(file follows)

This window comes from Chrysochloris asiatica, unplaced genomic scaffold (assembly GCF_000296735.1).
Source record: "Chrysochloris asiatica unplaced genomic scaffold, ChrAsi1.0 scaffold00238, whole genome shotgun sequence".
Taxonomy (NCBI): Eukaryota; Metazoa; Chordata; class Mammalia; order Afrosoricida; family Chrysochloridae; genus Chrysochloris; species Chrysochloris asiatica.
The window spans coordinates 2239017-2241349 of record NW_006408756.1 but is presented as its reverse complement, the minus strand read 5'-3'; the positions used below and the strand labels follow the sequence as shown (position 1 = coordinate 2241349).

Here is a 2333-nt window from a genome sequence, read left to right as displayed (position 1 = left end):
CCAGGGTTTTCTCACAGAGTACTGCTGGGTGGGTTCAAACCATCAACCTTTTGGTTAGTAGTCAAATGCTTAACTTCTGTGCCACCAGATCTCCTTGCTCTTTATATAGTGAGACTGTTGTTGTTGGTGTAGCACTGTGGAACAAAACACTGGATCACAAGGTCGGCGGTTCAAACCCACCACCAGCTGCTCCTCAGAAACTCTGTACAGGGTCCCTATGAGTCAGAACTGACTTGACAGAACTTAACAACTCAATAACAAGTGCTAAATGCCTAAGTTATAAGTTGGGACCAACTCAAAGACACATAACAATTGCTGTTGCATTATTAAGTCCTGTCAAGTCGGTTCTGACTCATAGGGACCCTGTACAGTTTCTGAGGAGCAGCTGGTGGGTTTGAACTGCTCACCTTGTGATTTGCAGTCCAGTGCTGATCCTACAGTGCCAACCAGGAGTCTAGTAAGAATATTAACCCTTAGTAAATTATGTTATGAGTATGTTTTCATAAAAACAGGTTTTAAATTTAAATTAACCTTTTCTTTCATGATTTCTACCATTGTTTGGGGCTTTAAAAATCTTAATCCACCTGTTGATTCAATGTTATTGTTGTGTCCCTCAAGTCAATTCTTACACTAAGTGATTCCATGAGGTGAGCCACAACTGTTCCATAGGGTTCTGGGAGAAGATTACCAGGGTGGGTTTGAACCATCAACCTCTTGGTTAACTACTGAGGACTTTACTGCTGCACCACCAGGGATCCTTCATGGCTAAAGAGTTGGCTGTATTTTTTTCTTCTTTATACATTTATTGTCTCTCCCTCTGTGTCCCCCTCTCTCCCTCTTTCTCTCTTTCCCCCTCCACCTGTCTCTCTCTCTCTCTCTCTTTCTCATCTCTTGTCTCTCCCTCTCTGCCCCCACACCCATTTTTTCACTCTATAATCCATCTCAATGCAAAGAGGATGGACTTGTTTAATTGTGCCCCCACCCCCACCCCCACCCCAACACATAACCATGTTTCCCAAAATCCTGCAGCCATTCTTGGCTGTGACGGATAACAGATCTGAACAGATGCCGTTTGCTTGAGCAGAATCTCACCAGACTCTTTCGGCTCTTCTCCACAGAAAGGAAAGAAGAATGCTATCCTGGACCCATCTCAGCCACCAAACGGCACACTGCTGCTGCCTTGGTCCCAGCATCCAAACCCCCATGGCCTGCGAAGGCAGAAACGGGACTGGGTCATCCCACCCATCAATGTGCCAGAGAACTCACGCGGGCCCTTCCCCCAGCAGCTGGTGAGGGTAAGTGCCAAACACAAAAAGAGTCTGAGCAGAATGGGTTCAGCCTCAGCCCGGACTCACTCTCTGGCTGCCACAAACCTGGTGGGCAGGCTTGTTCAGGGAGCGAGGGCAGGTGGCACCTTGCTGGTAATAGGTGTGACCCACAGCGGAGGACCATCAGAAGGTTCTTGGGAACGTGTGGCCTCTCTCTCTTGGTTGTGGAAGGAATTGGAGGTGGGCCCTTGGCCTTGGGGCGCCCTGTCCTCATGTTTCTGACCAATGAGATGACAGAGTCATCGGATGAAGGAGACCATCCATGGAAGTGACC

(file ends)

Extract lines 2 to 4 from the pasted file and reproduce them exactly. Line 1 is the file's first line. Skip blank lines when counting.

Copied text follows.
Source record: "Chrysochloris asiatica unplaced genomic scaffold, ChrAsi1.0 scaffold00238, whole genome shotgun sequence".
Taxonomy (NCBI): Eukaryota; Metazoa; Chordata; class Mammalia; order Afrosoricida; family Chrysochloridae; genus Chrysochloris; species Chrysochloris asiatica.
The window spans coordinates 2239017-2241349 of record NW_006408756.1 but is presented as its reverse complement, the minus strand read 5'-3'; the positions used below and the strand labels follow the sequence as shown (position 1 = coordinate 2241349).